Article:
There is ample rationale for institutions and clinicians embracing the concept of perioperative brain health to incorporate years of formal education as a routine preoperative screening question. Although not perfect, years of formal education is a good surrogate measure of premorbid intellect and cognitive reserve, based on a hypothesis that education may be protective against later cognitive decline, including protection from neurological insult and neurodegeneration (J Consult Clin Psych 1984;52:885-7; Neuropsychology 1996;7:273-95; Neuropsychology 2015;29:649-57; Clin Neuropsychol 2021;36:1291-5; Handb Clin Neurol 2019;167:181-90). Years of formal education is a predictor of postoperative cognitive decline, delirium, and postoperative emergency department visits (Anesthesiology 2008;108:18-30; Lancet 1998;351:857-61; Ann Thorac Surg 1995;59:1326-30; Anesth Analg 2021;132:846-55; J Laparoendosc Adv Surg Tech A 2018;28:1100-4). Years of education is associated with health literacy and comprehension of perioperative patient materials (Arthrosc Sports Med Rehabil 2022;4:e1575-9). Acquiring...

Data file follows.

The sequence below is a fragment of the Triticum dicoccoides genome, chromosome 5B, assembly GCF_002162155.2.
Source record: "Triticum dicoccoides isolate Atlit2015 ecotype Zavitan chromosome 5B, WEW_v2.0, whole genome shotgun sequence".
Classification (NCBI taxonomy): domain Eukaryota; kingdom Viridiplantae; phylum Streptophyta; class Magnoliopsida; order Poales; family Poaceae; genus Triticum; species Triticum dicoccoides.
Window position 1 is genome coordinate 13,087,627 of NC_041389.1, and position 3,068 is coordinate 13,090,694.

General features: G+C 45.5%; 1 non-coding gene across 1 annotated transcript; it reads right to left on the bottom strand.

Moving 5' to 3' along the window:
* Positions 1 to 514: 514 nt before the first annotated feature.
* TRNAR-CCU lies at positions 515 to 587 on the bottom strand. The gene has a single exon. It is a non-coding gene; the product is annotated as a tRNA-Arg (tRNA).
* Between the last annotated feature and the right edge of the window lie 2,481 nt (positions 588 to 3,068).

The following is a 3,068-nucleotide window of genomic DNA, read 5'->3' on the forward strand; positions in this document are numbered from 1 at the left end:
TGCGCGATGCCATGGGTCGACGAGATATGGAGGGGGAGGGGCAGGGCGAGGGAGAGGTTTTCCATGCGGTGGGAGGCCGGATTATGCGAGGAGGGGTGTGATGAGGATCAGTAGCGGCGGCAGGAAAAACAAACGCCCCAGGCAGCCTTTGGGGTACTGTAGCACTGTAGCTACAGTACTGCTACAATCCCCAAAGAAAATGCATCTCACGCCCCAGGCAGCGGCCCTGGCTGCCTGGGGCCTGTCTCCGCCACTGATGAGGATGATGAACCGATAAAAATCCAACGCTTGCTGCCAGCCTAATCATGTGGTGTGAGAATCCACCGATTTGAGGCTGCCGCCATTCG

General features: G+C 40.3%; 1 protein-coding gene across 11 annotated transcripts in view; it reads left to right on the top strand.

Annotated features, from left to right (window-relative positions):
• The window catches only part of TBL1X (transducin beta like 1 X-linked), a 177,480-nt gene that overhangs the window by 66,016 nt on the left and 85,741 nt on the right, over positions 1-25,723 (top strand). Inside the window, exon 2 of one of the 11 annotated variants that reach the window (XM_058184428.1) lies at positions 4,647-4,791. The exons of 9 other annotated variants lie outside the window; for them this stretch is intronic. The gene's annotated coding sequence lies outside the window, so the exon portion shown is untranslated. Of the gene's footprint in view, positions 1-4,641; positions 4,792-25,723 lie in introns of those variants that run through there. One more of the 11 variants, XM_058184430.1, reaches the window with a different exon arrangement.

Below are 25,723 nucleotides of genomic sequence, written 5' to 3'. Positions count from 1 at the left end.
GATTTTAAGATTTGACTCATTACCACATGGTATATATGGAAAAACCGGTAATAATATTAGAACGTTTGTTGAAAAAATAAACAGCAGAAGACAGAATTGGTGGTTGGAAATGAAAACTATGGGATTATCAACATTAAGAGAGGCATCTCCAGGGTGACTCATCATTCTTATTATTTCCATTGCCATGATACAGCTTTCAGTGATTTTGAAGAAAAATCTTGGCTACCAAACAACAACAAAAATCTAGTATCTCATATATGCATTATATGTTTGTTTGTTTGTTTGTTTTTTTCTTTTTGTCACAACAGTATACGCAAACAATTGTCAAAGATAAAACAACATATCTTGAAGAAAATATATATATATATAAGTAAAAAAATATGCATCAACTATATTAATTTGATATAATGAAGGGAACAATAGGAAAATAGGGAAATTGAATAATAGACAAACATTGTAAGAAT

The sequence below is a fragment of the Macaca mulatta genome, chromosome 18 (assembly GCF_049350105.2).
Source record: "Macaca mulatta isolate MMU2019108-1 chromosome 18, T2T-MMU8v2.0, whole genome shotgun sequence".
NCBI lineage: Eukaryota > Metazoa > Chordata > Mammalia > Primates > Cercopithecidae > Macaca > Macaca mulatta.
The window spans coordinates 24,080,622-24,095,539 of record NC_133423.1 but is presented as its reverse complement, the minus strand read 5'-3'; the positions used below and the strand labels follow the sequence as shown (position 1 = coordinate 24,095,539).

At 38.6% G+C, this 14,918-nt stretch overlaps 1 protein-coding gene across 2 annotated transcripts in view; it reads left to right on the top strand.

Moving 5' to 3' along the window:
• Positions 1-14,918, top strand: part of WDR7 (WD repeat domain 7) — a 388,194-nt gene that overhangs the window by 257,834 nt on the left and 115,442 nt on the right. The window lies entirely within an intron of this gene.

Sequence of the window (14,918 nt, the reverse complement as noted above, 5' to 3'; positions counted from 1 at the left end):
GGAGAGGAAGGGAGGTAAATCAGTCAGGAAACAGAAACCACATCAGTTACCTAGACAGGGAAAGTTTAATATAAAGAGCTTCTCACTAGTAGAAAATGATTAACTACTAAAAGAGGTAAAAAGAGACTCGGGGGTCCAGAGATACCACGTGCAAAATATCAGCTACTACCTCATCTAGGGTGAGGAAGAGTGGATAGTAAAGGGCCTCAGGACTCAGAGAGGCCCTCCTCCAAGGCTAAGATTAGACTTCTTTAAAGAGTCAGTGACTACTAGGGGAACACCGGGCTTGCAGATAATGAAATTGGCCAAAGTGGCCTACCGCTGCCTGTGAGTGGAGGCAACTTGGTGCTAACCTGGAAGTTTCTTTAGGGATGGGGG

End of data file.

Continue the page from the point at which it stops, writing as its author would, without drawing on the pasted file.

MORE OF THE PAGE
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Your Patient's Brain| May 2023
Adding ‘Formal Years of Education’ to Patients' Preoperative Screening
ASA Monitor May 2023, Vol. 87, 1–4.
Catherine Price, Daniel J. Cole; Adding ‘Formal Years of Education’ to Patients' Preoperative Screening. ASA Monitor 2023; 87:1–4 doi: https://doi.org/10.1097/01.ASM.0000935232.57361.7f
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